Consumerism and Sustainability in a Fast Fashion World

By: Langley Ward

We’ve all been there –– you see a cheap piece of clothing or an accessory of the sorts online with
almost too good to be true details: it doesn’t cost much, it’ll arrive in two days max., and it has a
great design. The only problem that consumers (including myself) tend to neglect is the work
that goes into making the item and the problems that come with supporting the fast fashion
industry. While these products are made to look right, the fabrics that most of these are made out
of are terrible for our world. Luckily, there are a few remedies for this dilemma.

Less expensive clothing, found in stores like Forever 21 or Old Navy, often come from morally
questionable locations. For instance, Old Navy has great prices for their t-shirts, pants, and other
apparel. However, the company has made little progress in providing a living wage for its
workers and rarely use eco-friendly materials, even though they are a member of the Sustainable
Apparel Coalition. And, if these unsustainable clothes are thrown away, these purchases will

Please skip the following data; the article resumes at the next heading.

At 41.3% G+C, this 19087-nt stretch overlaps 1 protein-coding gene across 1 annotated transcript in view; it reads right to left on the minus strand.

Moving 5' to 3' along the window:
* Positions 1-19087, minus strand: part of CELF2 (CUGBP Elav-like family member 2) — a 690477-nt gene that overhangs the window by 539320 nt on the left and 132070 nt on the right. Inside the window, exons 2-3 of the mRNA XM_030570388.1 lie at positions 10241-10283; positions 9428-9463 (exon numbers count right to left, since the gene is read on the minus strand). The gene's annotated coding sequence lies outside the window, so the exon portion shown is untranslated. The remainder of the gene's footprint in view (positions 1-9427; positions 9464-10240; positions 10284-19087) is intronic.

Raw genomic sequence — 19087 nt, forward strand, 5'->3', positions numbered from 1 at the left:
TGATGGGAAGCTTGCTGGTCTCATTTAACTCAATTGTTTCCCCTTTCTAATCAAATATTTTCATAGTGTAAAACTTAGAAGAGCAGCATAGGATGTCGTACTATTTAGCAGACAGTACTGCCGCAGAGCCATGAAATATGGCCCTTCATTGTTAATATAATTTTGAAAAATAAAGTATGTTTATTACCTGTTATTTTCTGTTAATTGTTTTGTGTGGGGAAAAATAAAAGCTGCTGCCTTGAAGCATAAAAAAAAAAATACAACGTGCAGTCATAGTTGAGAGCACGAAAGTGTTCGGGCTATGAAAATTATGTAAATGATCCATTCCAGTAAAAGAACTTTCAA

continue to pile up in landfills or are incinerated, adding to the gas emissions that further deplete
our ozone layer. So while these items may appear like quiet the steal, we are neglecting how
hurtful these purchases can be.

Thrifted jeans from a vintage store. Photo courtesy of Langley Ward.


Luckily, more resourceful choices can be (quiet literally) at our fingertips. First off, thrift shops
can bring the best of both worlds; with cheap and reused clothing, these stores reduce the amount
of waste that we, as consumers and donors, produce. Secondly, although it is a more expensive
yet selective route, there are a plethora of different online and in-person stores that pride
themselves on sustainable fashion. For instance, Christy Dawn, an eco-friendly online shop, has
a variety of vintage, decently affordable clothing and footwear that prides itself on their
sustainable methods, unlike online shops like Shein. Just by replacing the purchases you make
with one company can decrease fast fashion’s impact on the world.


Though these resources are convenient to many of us in Silicon Valley, we have to acknowledge
our privilege when addressing sustainability in fashion. Especially with high-priced, sustainable
online stores, we shouldn’t scrutinize those who have just enough money to purchase more
affordable items with the change in their pockets. But, since many of us, especially in this area,
can afford these more eco-friendly purchases, it’s time to sacrifice a little in order to help protect
our world, no matter how insignificant the purchase may be.

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